The Other America
‘Days of Destruction, Days of Revolt’
This book is a collaboration between Chris Hedges and Joe Sacco, showing us daily life in four centers of 21st-century American poverty. Hedges’ contribution — a combination of reportage and commentary — is in a long tradition of literary journalism. Sacco’s is the sort of graphic art popularized by Art Spiegelman in “Maus.” Both writers have decades of experience as correspondents in war zones, but in “Days of Destruction, Days of Revolt” they turn their attention to the bombed-out and collapsed areas of their own country.
Sacco’s sections are uniformly brilliant. The tone is controlled, the writing smart, the narration neutral; we are allowed to draw our own conclusions. Hedges sees this book as a call to revolution, and as with most works in which the author’s philosophical and political beliefs are aired in an unfiltered manner, a lot of what you appreciate about Hedges’ writing will depend on how closely you identify with his politics.
From my point of view — and perhaps I could be accused of not being political enough — this is unfortunate. This is an important book. But it is at its best when simply presenting the facts.
Anyone who grew up near a postindustrial area — who has seen a middle-class town become a pocket of destitution — will not find any one chapter in this book too shocking. What is shocking is the degree to which this depth of poverty is found everywhere, from rural Indian reservations to near-slave conditions in Florida tomato fields. These are not pleasant stories. They are the very sort of thing we all prefer to forget so that we can focus on our daily lives, and this makes it all the more important that they are recorded.
The first chapter opens with a sketch of life on the Pine Ridge Lakota reservation in South Dakota. As it follows the lives of various people on the reservation, weaving between history and personal narration, we see the rise of the American Indian Movement (AIM), its eventual collapse and how people today have learned to live with the consequences.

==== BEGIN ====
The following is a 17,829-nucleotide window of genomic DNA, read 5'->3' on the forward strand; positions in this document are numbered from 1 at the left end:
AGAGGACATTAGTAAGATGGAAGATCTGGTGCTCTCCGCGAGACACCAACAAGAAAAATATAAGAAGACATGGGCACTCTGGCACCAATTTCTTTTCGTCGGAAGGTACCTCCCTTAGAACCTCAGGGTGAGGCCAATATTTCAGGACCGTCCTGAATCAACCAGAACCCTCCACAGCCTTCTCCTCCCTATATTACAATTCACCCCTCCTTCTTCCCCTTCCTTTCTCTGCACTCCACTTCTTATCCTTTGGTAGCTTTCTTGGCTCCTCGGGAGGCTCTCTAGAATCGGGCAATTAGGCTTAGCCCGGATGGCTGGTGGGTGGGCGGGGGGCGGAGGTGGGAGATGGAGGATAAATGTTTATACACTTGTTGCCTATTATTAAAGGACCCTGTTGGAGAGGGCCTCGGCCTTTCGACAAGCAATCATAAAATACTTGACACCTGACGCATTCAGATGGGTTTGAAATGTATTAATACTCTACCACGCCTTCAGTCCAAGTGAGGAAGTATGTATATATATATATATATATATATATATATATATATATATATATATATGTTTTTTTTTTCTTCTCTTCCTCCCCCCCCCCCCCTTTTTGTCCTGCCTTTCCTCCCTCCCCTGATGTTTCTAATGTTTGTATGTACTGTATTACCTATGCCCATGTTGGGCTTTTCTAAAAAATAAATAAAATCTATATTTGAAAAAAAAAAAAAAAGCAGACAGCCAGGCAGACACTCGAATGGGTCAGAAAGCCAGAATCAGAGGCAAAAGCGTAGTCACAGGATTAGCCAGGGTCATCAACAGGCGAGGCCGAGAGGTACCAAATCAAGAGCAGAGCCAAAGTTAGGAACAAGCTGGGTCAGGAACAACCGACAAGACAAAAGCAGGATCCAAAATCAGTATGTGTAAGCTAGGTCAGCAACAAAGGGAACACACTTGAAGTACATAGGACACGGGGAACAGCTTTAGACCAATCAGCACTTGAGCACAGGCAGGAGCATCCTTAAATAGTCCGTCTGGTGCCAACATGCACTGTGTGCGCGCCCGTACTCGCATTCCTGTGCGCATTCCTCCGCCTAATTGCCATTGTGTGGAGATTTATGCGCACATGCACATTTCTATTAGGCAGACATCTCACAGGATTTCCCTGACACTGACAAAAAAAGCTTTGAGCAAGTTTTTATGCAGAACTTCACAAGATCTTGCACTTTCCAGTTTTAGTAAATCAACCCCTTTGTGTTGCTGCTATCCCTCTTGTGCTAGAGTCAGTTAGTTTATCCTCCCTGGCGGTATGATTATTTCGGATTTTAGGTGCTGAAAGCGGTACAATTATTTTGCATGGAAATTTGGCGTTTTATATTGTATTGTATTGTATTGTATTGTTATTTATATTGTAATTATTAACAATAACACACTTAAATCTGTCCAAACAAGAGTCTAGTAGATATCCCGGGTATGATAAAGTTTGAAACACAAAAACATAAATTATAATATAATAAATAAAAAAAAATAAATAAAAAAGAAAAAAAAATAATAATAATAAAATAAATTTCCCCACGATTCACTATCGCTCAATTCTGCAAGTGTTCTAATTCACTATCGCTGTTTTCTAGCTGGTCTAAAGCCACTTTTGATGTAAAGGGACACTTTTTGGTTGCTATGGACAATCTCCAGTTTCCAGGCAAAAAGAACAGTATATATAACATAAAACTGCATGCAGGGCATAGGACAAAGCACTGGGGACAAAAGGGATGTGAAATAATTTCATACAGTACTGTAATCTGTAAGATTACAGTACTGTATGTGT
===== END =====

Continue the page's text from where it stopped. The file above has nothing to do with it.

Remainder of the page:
Hedges’ rage here is palpable, as is his sympathy with his subjects, and occasionally the tone gets a little strident. But as the book continues, the polemics fade. The second chapter brings us into Camden, N.J., telling the story of its decline and abandonment by the powers that be; the third chapter does the same for West Virginia, focusing on coal mining’s economic, social and environmental effects. The fourth chapter, which covers human slavery in the Florida tomato fields, is the most shocking.
The book’s final chapter takes place in New York City, at the center of the Occupy Wall Street movement. Hedges believes this was a turning point in American history, and there is an insider feel, something almost Woodstockian in the tone. Hedges’ take is that the seeds of a revolution were sown in Zuccotti Park, but those who saw the events from the outside might be more reminded of the protests against the World Bank and the International Monetary Fund in the late 1990s and early 2000s.
By the end of this book, I found myself preferring Sacco. Maybe even more so than in his other work, he allows characters and situations to speak for themselves. If you are a close reader, his point of view is clear, but it is controlled in such a way that you are allowed to disagree with him.
Hedges is a serious writer and thinker, and as in his seminal work, “War Is a Force That Gives Us Meaning,” he is brilliant at depicting human life at the extremes of existence — from war to grinding poverty — and explaining the effects on the human psyche. But if in that book he was more like a teacher, in this one he is high priest. We’re given little room to form our own opinions. “There are no excuses left,” he says in the final chapter. “Either you join the revolt or you stand on the wrong side of history.”
How you react to being ordered to join the revolt will determine a lot of what you think about this book. If you’re a believer, it will all be fuel for the fire, but the people who would learn the most from these stories will very likely have trouble getting past the first pages. I couldn’t help wondering about conservative friends of mine, their children and other folks who might have read this book if the tone had been less strident. But maybe that is the problem with all calls to revolution: You hear them only if you want to.